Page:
December 2005, <

   [RFC6265]  Barth, A., "HTTP State Management Mechanism", RFC 6265,
              DOI 10.17487/RFC6265, April 2011,

   [RFC6819]  Lodderstedt, T., Ed., McGloin, M., and P. Hunt, "OAuth 2.0
              Threat Model and Security Considerations", RFC 6819,
              DOI 10.17487/RFC6819, January 2013,

   [RFC6902]  Bryan, P., Ed., and M. Nottingham, Ed., "JavaScript Object
              Notation (JSON) Patch", RFC 6902, DOI 10.17487/RFC6902,
              April 2013, <>.

   [RFC7486]  Farrell, S., Hoffman, P., and M. Thomas, "HTTP Origin-
              Bound Authentication (HOBA)", RFC 7486,
              DOI 10.17487/RFC7486, March 2015,

   [RFC7521]  Campbell, B., Mortimore, C., Jones, M., and Y. Goland,
              "Assertion Framework for OAuth 2.0 Client Authentication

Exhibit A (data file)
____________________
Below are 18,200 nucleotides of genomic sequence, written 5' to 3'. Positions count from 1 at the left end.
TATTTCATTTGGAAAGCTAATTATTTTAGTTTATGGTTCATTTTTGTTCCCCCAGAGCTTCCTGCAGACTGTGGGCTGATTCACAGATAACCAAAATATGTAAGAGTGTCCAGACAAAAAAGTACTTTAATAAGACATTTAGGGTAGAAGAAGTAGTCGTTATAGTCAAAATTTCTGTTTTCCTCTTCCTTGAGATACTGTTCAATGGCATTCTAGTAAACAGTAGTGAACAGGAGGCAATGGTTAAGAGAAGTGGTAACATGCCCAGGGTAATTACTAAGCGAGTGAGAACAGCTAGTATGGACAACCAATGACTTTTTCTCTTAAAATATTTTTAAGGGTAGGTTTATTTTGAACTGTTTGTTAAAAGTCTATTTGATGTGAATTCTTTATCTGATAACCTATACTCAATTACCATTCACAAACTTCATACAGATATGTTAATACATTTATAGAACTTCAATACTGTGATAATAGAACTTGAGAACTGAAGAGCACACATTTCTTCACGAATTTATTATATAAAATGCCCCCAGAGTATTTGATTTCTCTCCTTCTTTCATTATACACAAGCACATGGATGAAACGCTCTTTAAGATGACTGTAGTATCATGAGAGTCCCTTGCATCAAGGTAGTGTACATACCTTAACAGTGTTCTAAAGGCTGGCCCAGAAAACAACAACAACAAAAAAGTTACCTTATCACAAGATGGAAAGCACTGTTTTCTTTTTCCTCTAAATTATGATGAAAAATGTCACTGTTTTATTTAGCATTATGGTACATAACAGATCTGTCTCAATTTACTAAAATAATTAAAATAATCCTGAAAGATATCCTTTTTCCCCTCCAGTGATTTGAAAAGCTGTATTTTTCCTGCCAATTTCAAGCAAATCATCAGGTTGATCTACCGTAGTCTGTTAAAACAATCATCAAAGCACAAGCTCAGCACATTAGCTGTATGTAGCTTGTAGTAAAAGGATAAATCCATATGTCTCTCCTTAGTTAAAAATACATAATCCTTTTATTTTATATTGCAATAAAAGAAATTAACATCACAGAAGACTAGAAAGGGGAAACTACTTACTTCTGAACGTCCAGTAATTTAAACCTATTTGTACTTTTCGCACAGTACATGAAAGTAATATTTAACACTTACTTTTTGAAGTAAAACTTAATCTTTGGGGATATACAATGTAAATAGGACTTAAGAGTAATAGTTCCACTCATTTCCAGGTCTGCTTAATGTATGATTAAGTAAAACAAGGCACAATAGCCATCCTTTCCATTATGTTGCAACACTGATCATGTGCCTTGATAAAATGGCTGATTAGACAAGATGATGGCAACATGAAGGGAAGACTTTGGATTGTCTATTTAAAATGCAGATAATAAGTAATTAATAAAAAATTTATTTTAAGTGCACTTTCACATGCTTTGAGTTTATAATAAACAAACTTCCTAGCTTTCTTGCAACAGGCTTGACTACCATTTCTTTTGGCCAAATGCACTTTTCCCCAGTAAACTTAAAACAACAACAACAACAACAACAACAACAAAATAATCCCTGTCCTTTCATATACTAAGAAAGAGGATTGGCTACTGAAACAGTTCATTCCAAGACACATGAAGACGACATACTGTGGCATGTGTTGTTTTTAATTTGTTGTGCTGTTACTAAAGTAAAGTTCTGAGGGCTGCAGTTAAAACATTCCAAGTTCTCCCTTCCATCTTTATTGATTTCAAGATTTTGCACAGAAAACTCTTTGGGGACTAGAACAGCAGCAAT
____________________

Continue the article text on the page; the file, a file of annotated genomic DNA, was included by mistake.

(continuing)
and Authorization Grants", RFC 7521, DOI 10.17487/RFC7521,
              May 2015, <>.

   [RFC7525]  Sheffer, Y., Holz, R., and P. Saint-Andre,
              "Recommendations for Secure Use of Transport Layer
              Security (TLS) and Datagram Transport Layer Security
              (DTLS)", BCP 195, RFC 7525, DOI 10.17487/RFC7525,
              May 2015, <>.

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   [RFC7564]  Saint-Andre, P. and M. Blanchet, "PRECIS Framework:
              Preparation, Enforcement, and Comparison of
              Internationalized Strings in Application Protocols",
              RFC 7564, DOI 10.17487/RFC7564, May 2015,

              Biron, P. and A. Malhotra, "XML Schema Part 2: Datatypes
              Second Edition", W3C Recommendation, October 2004,


   The editor would like to acknowledge the contribution and work of the
   editors of draft versions of this document:

      Trey Drake, UnboundID

      Chuck Mortimore, Salesforce

   The editor would like to thank the participants in the SCIM working
   group for their support of this specification.


   Samuel Erdtman (

   Patrick Harding (

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Authors' Addresses

   Phil Hunt (editor)
   Oracle Corporation


   Kelly Grizzle


   Morteza Ansari


   Erik Wahlstroem
   Nexus Technology


   Chuck Mortimore